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Bordeaux spinach is an upright flat-leaf variety that is usually harvested as a microgreen or immature leaf. It is recognizable by its dark red stems and deep green leaves which have an arrowhead shape. The thin and delicate burgundy red veins run through the leaves and stems and do not need to be removed. Bordeaux spinach offers a sweeter flavor than most other spinach varieties and is perfectly tender for raw applications.
Bordeaux spinach is available year-round, with peak season the spring and fall.
Bordeaux spinach, botanically classified as Spinacia oleracea, is a frost hardy annual plant. A member of the Amaranth family, it is a relative to quinoa, beets and chard. Bordeaux spinach is a new hybrid variety developed by a Danish breeder who strived to create a specimen with both visual appeal and depth of flavor. Bordeaux spinach was developed for early harvest, as a baby leaf product, specifically for the addition into mesclun baby leaf mixtures.
Boasting high levels of calcium, folic acid, and carotenoids, Bordeaux spinach is a great addition to most diets. Specific to female reproduction, the folic acid contained in Bordeaux spinach aids in fertility and fetal health while pregnant.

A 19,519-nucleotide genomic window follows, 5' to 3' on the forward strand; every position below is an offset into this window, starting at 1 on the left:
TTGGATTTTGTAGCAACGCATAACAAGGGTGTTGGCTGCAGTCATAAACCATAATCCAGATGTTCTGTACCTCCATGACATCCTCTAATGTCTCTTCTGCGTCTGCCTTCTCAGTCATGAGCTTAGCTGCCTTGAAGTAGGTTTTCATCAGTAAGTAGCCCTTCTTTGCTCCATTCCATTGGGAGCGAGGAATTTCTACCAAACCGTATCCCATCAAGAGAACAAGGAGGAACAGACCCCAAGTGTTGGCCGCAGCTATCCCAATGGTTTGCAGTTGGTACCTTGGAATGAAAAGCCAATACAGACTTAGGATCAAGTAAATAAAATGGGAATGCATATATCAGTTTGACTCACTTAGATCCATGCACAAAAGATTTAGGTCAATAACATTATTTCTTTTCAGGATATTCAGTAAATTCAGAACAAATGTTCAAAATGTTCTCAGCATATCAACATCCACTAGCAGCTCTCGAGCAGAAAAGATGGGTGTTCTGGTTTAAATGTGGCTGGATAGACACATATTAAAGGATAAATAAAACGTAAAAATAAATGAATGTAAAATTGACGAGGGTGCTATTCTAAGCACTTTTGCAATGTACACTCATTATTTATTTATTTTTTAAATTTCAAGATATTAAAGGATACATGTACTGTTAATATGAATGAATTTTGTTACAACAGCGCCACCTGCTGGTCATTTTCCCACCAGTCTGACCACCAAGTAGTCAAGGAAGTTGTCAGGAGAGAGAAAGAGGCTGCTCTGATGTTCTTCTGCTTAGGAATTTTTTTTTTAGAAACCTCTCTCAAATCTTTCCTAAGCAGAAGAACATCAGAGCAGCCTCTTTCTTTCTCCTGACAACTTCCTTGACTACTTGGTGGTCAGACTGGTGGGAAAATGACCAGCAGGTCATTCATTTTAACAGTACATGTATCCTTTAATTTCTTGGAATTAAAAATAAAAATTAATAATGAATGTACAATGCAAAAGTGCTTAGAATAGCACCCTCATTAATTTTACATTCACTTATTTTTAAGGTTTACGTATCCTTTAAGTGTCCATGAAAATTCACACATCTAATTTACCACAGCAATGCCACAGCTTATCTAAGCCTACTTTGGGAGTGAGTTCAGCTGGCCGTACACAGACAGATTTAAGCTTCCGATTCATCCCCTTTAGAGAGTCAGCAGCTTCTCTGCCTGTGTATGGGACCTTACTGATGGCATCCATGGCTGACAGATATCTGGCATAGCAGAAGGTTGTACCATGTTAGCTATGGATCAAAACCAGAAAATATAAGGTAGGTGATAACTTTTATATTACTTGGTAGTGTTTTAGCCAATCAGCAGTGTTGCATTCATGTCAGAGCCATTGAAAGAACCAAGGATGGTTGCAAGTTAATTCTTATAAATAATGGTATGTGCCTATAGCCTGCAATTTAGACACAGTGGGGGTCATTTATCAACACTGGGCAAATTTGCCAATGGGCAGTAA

Bordeaux spinach is best eaten raw when it is harvested as a baby leaf, incorporated into salads or used as a garnish. Offering a classic green spinach flavor with sweet undertones, Bordeaux spinach can be paired with a multitude of flavors ranging from fresh fruits and berries to more pungent flavors including garlic and onions. Mature Bordeaux spinach leaves are fantastic sautéed or wilted down and incorporated into soups and stews. The red stem and veins of Bordeaux spinach can leech color when cooked, this should be taken into consideration to the final visual appeal when added to cooked applications.
Bordeaux spinach was created in Denmark, home of the world’s largest spinach seed producer and host to the most extensive spinach breeding programs. It is a cool season crop, thriving in spring and fall but can be grown year-round in some temperate climates. This variety is prone to bolting when summer heat exceed temperature of 90 degrees, making it bitter and insipid once the flowers develop.
Recipes that include Bordeaux Spinach. One is easiest, three is harder.
|The Chalkborad||Quinoa with Bordeaux Spinach, Cashew and Dried Fruit Salad|
|Honest Cooking||Bordeaux Spinach Pesto|
|The Intentional Minimalist||Bordeaux Spinach and Millet Soup|
|The Intentional Minimalist||Bordeaux Spinach and Bacon Salad|